D. Correct! Covered stent placement across a joint, such as the hip, is undesirable because of the risk of stent fracture from the motion of the joint.



Other choices and discussion

A. Ultrasound-guided compression is a traditional treatment used for common femoral artery pseudoaneurysm. Ultrasound is less invasive than surgery and yields good results. Ultrasound-guided compression is less successful in patients on anticoagulation.


B. Thrombin injection into the pseudoaneurysm sac has now become the standard treatment for common femoral artery pseudoaneurysm.


C. Historically, surgery was the first-line treatment for pseudoaneurysm that failed manual compression.



Question 3

C. Correct! A long, narrow neck to a pseudoaneurysm is the most favorable configuration to allow for safe thrombin injection. A long distance to the parent artery and a narrow channel of flow between the pseudoaneurysm and artery make the likelihood of inadvertent introduction of thrombin into the native artery less likely.


Thrombin is usually reconstituted to 1000 U per mL. However, some practitioners dilute it further to 100 U per mL. Another consideration in choosing a therapy is that some patients may be allergic to thrombin.


The other choices have increased risk of complications.



Suggested Readings

Webber GW, Jang J, Gustavson S, Olin JW. Contemporary management of postcatheterization pseudoaneurysms. Circulation 2007;115:2666–2674

Top Tips




  • Thrombin injection should be performed in a part of the pseudoaneurysm sac away from the neck. This reduces the chance of embolization of thrombin down the extremity.



  • The success rate for thrombin injection is > 90%.



  • Thrombin injection should not be attempted on pseudoaneurysms that arise from arterial anastomoses or from mycotic pseudoaneurysms.



Essentials 3



Case



Questions




  • 1. What is the most likely clinical history for this 25-year-old patient?




    • A. Atrial fibrillation



    • B. Renal failure on dialysis



    • C. Cold hands



    • D. Post trauma with pain



    • E. Unilateral arm swelling



  • 2. Match the letter to the correct vessel on the test image. _ Brachial artery



  • _ Interosseous artery



  • _ Radial artery



  • _ Ulnar artery



  • 3. The deep palmar arch is typically supplied by which artery?




    • A. Radial artery



    • B. Ulnar artery



    • C. Princeps pollicis artery



    • D. Radialis indicis artery



  • 4. How does a Barbeau test differ from an Allen test?




    • A. A blood pressure cuff is used in an Allen test.



    • B. A pulse oximeter is used in a Barbeau test.



    • C. There are four classifications for the result of an Allen test.



    • D. The Barbeau test determines the patency of the radial artery.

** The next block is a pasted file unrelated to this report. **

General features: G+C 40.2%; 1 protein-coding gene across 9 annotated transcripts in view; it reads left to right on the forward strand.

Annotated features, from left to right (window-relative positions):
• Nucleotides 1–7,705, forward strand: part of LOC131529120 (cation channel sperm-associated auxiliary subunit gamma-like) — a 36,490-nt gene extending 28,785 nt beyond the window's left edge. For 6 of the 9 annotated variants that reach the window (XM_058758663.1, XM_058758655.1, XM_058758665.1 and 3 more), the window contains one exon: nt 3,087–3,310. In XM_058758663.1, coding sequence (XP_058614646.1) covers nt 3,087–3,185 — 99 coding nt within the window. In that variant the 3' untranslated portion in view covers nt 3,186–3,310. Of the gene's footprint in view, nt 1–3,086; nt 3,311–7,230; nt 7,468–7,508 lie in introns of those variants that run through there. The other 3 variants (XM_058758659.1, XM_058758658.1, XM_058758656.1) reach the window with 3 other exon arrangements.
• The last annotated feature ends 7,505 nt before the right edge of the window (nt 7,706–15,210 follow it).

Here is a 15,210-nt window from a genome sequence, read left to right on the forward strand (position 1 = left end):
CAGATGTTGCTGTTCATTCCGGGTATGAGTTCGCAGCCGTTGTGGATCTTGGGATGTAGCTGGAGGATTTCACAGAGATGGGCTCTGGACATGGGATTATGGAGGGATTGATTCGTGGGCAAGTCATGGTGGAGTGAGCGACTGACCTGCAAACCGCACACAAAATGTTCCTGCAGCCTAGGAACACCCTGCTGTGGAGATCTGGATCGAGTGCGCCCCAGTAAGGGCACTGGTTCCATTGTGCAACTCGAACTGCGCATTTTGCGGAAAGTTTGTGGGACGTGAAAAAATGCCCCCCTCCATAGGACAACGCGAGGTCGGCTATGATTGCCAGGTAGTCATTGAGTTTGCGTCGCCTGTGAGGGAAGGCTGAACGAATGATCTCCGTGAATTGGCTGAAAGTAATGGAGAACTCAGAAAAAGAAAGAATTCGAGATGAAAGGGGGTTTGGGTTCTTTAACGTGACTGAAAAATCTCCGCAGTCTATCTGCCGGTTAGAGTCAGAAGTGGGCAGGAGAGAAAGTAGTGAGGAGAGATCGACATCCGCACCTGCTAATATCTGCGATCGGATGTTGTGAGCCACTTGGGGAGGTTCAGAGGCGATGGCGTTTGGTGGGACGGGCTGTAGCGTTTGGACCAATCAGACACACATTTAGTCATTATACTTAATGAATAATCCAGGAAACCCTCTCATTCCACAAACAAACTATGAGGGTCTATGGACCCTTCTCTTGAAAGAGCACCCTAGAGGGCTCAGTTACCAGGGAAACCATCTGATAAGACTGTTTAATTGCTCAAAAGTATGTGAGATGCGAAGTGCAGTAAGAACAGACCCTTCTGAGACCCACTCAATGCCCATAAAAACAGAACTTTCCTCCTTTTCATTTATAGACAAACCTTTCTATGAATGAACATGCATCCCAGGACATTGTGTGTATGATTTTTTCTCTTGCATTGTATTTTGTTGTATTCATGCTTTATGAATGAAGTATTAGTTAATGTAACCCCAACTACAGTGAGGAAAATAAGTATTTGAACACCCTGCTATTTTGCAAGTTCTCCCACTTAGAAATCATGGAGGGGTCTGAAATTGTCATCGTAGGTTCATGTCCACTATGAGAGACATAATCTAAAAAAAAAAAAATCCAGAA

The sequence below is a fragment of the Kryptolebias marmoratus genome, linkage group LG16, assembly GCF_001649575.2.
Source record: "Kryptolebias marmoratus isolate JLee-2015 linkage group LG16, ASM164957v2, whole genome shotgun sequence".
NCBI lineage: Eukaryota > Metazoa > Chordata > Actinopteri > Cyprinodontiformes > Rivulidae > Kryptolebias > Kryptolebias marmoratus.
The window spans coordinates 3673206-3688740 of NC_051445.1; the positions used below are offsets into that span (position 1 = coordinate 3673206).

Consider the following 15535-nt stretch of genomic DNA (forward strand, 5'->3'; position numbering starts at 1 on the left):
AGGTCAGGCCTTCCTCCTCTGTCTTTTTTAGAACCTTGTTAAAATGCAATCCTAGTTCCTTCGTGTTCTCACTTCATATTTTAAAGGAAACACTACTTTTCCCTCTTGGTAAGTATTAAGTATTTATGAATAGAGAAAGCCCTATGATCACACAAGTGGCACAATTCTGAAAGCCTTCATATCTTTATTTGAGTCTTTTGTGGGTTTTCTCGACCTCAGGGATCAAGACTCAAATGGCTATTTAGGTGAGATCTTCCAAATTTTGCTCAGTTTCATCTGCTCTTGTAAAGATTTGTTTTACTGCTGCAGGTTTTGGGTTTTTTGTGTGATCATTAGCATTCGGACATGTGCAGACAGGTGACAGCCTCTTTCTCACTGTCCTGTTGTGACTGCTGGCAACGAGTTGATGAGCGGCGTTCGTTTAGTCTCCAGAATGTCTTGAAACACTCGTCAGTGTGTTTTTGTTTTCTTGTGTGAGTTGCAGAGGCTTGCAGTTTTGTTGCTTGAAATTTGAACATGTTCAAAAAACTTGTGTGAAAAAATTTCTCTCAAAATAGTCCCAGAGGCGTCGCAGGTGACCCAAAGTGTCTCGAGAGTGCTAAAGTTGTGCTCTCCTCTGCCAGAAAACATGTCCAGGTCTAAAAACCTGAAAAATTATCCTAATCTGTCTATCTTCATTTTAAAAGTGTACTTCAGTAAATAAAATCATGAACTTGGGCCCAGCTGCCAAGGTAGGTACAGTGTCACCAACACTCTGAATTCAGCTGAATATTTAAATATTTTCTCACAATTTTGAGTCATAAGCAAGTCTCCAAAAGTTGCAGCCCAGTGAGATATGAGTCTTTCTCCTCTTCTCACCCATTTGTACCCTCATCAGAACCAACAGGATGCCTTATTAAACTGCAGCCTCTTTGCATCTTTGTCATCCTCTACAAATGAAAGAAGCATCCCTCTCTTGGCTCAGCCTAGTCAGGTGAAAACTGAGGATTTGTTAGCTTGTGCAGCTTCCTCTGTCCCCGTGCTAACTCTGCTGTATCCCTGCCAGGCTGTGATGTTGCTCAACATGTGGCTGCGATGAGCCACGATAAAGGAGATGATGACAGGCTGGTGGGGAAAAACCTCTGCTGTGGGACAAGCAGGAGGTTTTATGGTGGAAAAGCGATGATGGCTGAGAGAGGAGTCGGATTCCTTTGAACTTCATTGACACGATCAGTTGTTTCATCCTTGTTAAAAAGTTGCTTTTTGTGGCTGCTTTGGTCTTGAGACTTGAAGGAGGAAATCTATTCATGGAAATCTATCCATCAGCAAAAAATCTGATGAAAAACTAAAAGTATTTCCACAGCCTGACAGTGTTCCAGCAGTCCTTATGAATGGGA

Answers and Explanations



Question 1

C. Correct! The patient presented with bilateral cold hands. This patient has vasoconstriction that is reversible when the extremity is warmed. This finding is consistent with a thermally related vasoconstrictive process (Raynaud syndrome). Raynaud syndrome is not typically diagnosed with angiography or any given endovascular treatment.



Other choices and discussion

A. Atrial fibrillation resulting in emboli to all of the forearm arteries is unlikely in this 25-year-old. Additionally, reversal of impaired circulation with warming of the arm would not be expected.


B. Although it is unknown if the patient has renal failure, there does not appear to be calcification of the arteries, and no fistula is identified. If a fistula was present, steal could be considered.


D. There is no evidence of active extravasation/bleeding, aneurysm, or pseudoaneurysm to support a history of trauma. It is unlikely for changes from trauma to reverse after warming the extremity.


E. Ischemia can present with swelling, but in this case the impeded arterial flow is reversible when the extremity is warmed. This patient is more likely to complain of cold hands than of swelling. In addition, the patient’s arms are rather slender on the unsubtracted angiogram images (rather than swollen).



Question 2

A. Brachial artery


B. Interosseous artery


C. Radial artery


D. Ulnar artery



Question 3

A. Correct! The radial artery typically provides the dominant supply to the deep palmar arch.



Other choices and discussion

B. The ulnar artery usually supplies the superficial arch.


C. There is no thenar artery in the hand. The thumb is supplied by the princeps pollicis artery.


D. The radialis indicis does not supply the deep arch but arises close to the princeps pollicis artery.



Question 4

B. Correct! A pulse oximeter is used in a Barbeau test. A pulse oximeter is typically placed on the thumb, whereas the radial artery is occluded during a Barbeau test.



Other choices and discussion

A. A blood pressure cuff is typically not used in either test. Both the Allen and the Barbeau involve manually occluding one or both of the major arteries to the hand (ulnar and radial).


C. There are four classifications of the results of a Barbeau test. An Allen test is usually positive or negative.


D. The Barbeau test typically tests the sufficiency of the ulnar artery to supply the hand as the radial artery is occluded during the test. It is not a test of radial artery patency.



Suggested Readings

Kim YH, Ng SW, Seo HS, Chang AH. Classification of Raynaud’s disease based on angiographic features. J Plast Reconstr Aesthest Surg 2011;64(11):1503–1511 Kotowycz MA, Dzavik V. Radial artery patency after transradial catheterization. Circ Cardiovasc Interv 2012;5:127–133

Top Tips




  • Raynaud syndrome can be a primary or secondary disorder, with secondary Raynaud syndrome related to an underlying disease (usually connective tissue disease).



  • A Barbeau test is typically performed prior to radial artery catheterization to determine the patient’s ability to tolerate radial artery occlusion. If there is no change in pulse oximetry or plethysmographic waveform, then the radial artery is likely to be safe to use for catheterization.



  • The radial artery typically supplies the deep palmar arch, and the ulnar artery supplies the superficial palmar arch.



Essentials 4



Case



Questions